Having your own server in the basement is perhaps not only a security for the IT department but also a prerequisite for the business. There are many businesses with a pre-cloud IT backlog that simply can't migrate overnight, for example because they rely on an old business system or some other legacy application. Hybrid IT is the solution that ties the cloud together with server-based legacy systems. Kent Ekensteen is a senior consultant at AddPro and has seen far too many IT managers clinging to legacy systems, missing out on the benefits of moving towards a hybrid IT environment.
The hybrid journey has several triggers
Moving IT to the cloud is not something companies do for fun. Instead, the move is driven by a number of incentives. One very common incentive is that the hardware in your own server room is outdated. Service contracts and warranties have expired and it's time to reinvest. Another common trigger is that software and platforms have become obsolete and need to be upgraded.
- After 14 January 2020, Microsoft will no longer support Windows Server 2008 and SQL Server 2008. The lack of further feature or security updates will leave the platforms vulnerable to attack as well as degraded functionality. That, coupled with old computers, will actualize the move to the cloud for many companies, Kent says.
Speed bumps and obscured curves
In Kent's experience, most customers he meets have concerns about hybrid IT. First and foremost, stability and speed are concerns. With servers in the cloud, IT relinquishes control of the hardware and infrastructure, which can be a pain. The next gut issue that usually comes up in the discussion is whether the company's data is secure in the cloud.
Building an on-prem solution with the same performance and data security as one of the major cloud providers, with its global resources, is a challenge for a local IT department, to say the least. Not least given the budget.
- A common question is "how reliable is the cloud?". IT is worried about what will happen if the cloud goes down but forgets that their own server room is usually more vulnerable to, for example, a power outage. Data is not automatically more secure and accessible on-prem than in the cloud, rather the opposite.
Data security is enhanced in a hybrid solution
It's no contradiction that data is more secure in the cloud. But cloud providers displaying certificates doesn't always convince. Nevertheless, certificates are proof of active work on security and reliability. The challenge of protecting data from hackers is just as important and extensive for a server in the basement as in the cloud.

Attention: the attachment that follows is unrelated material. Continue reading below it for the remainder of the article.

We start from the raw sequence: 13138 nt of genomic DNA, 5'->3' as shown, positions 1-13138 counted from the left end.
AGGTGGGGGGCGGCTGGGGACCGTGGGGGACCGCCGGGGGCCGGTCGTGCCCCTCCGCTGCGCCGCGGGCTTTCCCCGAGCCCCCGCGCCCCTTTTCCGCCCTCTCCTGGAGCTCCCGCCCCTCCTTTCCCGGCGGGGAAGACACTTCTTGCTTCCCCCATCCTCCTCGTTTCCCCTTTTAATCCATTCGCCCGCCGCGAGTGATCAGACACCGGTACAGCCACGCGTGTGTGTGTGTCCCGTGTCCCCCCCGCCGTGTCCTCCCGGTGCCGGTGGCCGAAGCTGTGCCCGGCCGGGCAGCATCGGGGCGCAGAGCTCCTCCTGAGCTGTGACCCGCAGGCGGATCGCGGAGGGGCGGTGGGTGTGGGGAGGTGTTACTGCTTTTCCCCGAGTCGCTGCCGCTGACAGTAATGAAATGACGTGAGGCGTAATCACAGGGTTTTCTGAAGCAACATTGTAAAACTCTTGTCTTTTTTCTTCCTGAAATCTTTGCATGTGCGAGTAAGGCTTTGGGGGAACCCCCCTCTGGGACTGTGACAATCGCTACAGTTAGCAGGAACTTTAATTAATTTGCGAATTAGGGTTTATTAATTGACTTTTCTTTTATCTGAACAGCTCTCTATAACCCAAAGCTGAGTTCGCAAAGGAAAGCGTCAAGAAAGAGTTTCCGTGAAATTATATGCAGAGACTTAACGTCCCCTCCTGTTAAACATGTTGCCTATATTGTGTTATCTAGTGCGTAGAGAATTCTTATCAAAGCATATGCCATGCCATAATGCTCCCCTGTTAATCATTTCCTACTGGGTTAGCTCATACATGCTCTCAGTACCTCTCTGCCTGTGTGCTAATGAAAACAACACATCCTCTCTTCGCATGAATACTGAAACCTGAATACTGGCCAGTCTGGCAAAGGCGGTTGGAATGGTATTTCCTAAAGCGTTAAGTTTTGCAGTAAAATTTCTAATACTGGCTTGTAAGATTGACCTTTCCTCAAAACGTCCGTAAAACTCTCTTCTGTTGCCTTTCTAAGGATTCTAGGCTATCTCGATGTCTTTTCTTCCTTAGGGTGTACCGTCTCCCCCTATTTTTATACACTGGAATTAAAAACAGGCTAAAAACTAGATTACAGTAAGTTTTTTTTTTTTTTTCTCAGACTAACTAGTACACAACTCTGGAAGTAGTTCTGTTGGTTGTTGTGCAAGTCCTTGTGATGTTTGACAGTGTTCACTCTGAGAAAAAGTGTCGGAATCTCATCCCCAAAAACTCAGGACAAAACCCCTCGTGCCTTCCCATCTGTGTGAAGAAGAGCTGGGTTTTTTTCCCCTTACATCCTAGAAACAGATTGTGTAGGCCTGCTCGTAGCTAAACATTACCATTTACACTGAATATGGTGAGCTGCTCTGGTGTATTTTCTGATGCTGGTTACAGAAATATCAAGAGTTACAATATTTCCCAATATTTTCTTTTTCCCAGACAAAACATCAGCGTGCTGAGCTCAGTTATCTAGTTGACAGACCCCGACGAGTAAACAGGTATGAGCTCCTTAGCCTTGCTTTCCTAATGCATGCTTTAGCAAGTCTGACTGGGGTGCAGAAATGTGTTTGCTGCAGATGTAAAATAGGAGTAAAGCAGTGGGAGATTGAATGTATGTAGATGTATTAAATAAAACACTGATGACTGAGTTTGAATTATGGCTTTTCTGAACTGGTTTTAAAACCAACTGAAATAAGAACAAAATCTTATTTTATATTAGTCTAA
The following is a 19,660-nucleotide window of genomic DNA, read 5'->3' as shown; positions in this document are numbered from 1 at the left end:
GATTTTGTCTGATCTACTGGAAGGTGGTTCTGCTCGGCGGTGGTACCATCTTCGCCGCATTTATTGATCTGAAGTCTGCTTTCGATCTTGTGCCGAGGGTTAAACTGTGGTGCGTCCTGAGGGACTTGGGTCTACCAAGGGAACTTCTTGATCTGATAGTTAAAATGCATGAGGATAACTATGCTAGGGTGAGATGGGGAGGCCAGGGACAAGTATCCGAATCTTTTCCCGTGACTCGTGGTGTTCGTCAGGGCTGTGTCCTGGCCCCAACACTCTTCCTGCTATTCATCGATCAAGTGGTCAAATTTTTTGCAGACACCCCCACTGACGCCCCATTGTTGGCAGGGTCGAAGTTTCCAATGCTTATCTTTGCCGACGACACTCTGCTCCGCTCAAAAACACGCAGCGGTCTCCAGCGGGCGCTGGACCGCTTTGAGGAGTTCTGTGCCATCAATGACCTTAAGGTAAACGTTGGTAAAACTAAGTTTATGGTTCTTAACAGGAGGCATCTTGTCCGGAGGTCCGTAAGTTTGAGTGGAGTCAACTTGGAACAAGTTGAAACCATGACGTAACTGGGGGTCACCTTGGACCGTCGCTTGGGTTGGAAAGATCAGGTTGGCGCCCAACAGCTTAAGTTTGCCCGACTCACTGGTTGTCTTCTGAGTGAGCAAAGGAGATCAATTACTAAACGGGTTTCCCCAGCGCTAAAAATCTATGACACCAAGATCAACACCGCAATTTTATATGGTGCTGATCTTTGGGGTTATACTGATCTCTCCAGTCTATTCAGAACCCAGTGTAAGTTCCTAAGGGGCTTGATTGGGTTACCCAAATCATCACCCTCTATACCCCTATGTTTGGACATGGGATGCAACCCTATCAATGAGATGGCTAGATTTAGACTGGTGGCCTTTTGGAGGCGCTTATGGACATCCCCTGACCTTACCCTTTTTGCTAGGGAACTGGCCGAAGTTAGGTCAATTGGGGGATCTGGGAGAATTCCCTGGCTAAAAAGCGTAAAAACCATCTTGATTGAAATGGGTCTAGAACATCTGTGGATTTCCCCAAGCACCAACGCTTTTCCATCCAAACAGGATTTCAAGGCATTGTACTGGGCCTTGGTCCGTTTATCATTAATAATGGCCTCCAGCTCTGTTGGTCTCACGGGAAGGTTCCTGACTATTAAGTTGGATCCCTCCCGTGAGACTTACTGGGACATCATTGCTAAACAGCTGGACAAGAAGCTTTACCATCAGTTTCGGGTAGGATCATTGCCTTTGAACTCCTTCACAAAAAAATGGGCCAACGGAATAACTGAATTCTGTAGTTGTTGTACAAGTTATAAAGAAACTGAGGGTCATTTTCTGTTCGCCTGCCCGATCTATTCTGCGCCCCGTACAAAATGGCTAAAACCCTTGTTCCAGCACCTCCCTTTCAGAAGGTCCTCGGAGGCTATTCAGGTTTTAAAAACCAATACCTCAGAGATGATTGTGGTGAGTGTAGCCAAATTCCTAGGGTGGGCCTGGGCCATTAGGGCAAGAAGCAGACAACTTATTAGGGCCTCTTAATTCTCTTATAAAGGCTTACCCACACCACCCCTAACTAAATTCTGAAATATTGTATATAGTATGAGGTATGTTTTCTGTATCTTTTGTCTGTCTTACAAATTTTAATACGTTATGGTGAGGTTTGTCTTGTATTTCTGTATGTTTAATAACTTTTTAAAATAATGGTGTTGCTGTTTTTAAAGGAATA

- Today, no one has an on-prem mail server. Ten years ago it was a hot discussion but today it is no longer an issue. Virtually everyone has a cloud-based mail server and trusts it won't be hacked. I think in two or three years the same attitude will extend to data," Kent reasons.
The physical security of the cloud
Contrary to popular belief, the cloud is not completely decoupled from the physical world. The cloud lives in data halls around the world and, like your data centre, is at risk of power outages, fire and flooding. But what about your power supply and fire protection? Are you mirroring all your data capacity to another building in another city or region? What redundancy have you built into your on-premises solution?
You don't buy a one-way ticket for the hybrid journey
Kent's absolute hottest tip for those reviewing their business IT environment is to simply try cloud and hybrid IT in a test environment to experience the benefits. In a hybrid environment, you don't need to calculate capacity needs in six or twelve months. Resources can be purchased "on tap" and easily increased and decreased as needed.
- When it comes to hybrid solutions, there is no one-size-fits-all solution. Does your application work best in the cloud or on a physical server? Just give it a try. If it doesn't work, just back off. Perhaps the optimal solution is to have the platform on-prem and the data in the cloud. Building hybrid IT allows legacy business-critical systems to benefit from the cloud and the security it offers, Kent concludes.
Do you have the tools you need to build a secure and flexible IT environment that meets your organisation's and your users' requirements for a modern workplace? I workshops HybridizeIT you'll get to try just that - building an actual and working hybrid IT environment. Book a workshop today and lift your IT into the future.